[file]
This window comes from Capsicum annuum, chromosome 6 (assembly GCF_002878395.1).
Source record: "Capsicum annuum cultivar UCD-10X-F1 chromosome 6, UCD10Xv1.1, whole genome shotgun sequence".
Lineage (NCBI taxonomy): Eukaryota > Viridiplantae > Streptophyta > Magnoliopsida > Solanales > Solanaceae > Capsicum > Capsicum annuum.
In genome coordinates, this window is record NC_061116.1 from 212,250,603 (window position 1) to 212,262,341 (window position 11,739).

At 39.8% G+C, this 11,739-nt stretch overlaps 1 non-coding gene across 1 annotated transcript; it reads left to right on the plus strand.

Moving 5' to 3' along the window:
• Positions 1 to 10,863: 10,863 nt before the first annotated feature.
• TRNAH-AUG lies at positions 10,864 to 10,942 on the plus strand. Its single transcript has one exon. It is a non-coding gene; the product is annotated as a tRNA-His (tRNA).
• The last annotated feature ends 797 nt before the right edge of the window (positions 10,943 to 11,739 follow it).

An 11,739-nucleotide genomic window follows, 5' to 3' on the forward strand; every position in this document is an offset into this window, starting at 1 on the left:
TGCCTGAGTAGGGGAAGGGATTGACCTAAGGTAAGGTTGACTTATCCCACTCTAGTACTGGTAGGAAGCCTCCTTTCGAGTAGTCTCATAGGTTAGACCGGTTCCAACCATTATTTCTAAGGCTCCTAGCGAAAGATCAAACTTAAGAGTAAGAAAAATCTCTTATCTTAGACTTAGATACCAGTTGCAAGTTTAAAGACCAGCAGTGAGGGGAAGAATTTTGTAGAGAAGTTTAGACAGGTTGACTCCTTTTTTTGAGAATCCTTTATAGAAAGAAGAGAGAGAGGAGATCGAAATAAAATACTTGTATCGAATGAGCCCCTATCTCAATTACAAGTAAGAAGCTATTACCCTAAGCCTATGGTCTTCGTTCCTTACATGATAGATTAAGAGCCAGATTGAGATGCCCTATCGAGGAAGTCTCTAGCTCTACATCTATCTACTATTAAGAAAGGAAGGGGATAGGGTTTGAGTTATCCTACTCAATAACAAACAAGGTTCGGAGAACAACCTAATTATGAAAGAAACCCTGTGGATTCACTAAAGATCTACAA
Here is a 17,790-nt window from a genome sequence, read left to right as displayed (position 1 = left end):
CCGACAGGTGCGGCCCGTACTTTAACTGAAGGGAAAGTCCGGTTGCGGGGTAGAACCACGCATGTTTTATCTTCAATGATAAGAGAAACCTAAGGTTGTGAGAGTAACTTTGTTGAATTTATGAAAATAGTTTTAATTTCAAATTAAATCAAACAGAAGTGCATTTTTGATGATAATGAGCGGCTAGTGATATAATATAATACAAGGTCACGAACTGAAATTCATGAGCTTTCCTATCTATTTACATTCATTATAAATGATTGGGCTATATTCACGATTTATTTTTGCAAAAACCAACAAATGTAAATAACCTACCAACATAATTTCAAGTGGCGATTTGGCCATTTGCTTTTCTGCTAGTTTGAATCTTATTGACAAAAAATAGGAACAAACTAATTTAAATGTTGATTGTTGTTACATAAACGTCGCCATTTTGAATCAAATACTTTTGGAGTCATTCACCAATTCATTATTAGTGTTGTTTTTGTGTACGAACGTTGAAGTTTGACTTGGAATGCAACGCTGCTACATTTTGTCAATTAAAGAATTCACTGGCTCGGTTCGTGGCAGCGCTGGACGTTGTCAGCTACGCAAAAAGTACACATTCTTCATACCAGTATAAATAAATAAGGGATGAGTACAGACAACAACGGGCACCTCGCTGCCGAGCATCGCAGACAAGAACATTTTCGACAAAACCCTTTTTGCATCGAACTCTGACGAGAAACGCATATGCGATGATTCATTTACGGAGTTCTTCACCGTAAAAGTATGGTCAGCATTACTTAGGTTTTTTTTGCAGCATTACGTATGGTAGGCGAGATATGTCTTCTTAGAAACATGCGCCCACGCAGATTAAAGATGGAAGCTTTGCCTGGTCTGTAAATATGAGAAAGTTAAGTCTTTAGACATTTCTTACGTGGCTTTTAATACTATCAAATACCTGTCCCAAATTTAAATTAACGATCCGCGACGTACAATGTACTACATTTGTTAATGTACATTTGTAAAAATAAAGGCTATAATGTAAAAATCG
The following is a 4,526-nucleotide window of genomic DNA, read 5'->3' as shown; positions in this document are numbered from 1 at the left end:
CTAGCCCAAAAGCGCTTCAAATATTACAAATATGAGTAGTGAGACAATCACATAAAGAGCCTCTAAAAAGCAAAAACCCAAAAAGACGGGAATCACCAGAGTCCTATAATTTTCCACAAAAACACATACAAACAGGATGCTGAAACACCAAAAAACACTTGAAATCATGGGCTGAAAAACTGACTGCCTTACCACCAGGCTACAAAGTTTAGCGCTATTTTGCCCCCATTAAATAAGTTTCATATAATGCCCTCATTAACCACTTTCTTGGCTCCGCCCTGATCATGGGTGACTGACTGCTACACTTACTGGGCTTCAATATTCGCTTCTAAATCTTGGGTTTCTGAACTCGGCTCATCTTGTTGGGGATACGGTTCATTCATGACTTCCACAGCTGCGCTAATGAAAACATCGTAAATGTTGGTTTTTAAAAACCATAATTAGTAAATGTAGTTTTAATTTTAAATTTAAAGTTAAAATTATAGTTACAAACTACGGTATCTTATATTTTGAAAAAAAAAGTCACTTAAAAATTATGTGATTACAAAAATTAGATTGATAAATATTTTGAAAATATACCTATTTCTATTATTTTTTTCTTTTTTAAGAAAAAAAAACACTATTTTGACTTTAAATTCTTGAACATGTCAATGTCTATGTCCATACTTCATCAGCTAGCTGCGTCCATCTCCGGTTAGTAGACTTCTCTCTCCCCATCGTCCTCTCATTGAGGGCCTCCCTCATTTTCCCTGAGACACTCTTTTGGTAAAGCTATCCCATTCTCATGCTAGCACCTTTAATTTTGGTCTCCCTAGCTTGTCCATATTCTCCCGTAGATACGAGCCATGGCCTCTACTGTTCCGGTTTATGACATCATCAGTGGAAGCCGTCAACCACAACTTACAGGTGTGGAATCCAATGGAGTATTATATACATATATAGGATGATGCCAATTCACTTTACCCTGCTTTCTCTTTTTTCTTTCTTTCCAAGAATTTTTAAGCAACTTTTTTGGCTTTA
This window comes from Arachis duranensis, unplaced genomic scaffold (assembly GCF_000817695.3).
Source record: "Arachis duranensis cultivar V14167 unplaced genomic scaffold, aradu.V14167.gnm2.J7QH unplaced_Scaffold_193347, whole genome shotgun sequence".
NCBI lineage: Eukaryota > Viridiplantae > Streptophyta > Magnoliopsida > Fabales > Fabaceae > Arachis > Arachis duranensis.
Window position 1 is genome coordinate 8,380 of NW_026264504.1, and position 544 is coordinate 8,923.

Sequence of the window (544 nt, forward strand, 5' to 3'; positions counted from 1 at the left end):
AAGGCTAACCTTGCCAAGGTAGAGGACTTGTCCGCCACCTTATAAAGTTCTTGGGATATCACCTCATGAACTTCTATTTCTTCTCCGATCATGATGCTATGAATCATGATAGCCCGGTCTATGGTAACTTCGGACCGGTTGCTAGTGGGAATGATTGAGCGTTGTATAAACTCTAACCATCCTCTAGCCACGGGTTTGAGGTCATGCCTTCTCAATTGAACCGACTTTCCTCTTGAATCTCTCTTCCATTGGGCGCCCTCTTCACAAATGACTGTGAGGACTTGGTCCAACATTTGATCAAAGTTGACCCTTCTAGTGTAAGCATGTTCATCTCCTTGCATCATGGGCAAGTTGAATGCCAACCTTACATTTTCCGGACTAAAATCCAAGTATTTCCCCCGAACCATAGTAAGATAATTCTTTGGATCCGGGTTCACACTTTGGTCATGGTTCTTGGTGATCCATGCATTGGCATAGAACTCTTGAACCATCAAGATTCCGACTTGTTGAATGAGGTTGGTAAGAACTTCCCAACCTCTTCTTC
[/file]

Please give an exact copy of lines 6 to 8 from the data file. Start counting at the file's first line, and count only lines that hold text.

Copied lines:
Moving 5' to 3' along the window:
• Positions 1 to 10,863: 10,863 nt before the first annotated feature.
• TRNAH-AUG lies at positions 10,864 to 10,942 on the plus strand. Its single transcript has one exon. It is a non-coding gene; the product is annotated as a tRNA-His (tRNA).